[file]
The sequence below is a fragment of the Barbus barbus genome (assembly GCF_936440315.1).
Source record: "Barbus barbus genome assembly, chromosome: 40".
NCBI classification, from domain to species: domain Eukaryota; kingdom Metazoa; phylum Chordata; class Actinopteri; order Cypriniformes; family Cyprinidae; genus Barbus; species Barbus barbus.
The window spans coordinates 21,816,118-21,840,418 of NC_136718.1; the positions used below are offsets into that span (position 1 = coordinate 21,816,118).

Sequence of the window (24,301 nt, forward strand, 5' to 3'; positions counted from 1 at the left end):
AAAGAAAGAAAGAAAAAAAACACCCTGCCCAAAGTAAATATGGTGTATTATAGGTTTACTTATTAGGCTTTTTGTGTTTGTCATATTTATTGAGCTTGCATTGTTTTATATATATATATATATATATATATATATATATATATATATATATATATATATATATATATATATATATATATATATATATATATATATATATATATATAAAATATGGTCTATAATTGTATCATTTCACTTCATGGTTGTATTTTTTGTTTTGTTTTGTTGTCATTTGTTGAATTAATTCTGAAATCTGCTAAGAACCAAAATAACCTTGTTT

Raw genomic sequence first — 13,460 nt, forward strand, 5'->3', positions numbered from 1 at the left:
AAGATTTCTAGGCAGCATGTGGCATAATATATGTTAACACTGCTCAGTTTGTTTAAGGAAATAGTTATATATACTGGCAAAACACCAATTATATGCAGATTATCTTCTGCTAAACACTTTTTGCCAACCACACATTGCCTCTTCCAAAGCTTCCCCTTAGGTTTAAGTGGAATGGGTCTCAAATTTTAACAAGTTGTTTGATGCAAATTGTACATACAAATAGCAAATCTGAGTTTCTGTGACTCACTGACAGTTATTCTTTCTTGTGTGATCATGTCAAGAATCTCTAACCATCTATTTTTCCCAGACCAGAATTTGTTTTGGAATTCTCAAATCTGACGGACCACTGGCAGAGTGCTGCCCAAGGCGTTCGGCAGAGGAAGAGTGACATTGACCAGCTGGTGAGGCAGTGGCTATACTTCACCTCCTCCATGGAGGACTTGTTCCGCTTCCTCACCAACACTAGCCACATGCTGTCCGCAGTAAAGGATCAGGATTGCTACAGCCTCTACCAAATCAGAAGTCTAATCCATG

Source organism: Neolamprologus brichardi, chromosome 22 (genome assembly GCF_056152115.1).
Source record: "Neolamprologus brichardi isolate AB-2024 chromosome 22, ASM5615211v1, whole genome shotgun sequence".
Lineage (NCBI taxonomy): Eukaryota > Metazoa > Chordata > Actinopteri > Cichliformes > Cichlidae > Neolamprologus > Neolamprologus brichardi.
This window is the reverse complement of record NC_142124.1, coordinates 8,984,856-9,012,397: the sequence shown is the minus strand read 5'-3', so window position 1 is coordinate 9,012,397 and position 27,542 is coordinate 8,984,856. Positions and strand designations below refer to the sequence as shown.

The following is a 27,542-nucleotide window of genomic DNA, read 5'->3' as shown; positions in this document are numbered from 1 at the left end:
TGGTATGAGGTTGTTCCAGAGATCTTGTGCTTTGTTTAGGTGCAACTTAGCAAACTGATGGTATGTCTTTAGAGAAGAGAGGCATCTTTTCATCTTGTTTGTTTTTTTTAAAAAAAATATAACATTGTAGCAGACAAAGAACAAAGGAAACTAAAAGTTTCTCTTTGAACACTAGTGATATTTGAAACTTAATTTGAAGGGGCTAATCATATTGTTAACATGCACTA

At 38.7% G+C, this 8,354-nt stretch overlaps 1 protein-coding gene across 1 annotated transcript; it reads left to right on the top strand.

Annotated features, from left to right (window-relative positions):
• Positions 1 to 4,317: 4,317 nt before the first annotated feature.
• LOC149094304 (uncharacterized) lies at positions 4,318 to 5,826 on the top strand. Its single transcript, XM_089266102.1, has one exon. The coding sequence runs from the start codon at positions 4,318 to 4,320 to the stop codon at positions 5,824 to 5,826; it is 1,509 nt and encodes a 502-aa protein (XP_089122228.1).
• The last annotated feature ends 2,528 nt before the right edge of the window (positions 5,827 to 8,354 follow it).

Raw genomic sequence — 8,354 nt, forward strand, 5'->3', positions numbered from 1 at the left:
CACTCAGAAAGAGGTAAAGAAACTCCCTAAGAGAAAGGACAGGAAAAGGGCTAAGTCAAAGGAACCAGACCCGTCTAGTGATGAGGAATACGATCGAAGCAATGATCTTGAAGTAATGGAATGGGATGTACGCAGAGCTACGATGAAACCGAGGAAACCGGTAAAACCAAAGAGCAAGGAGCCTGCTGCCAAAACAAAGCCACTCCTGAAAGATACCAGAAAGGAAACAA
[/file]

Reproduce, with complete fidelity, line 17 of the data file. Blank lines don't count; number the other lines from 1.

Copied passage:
• Positions 1 to 4,317: 4,317 nt before the first annotated feature.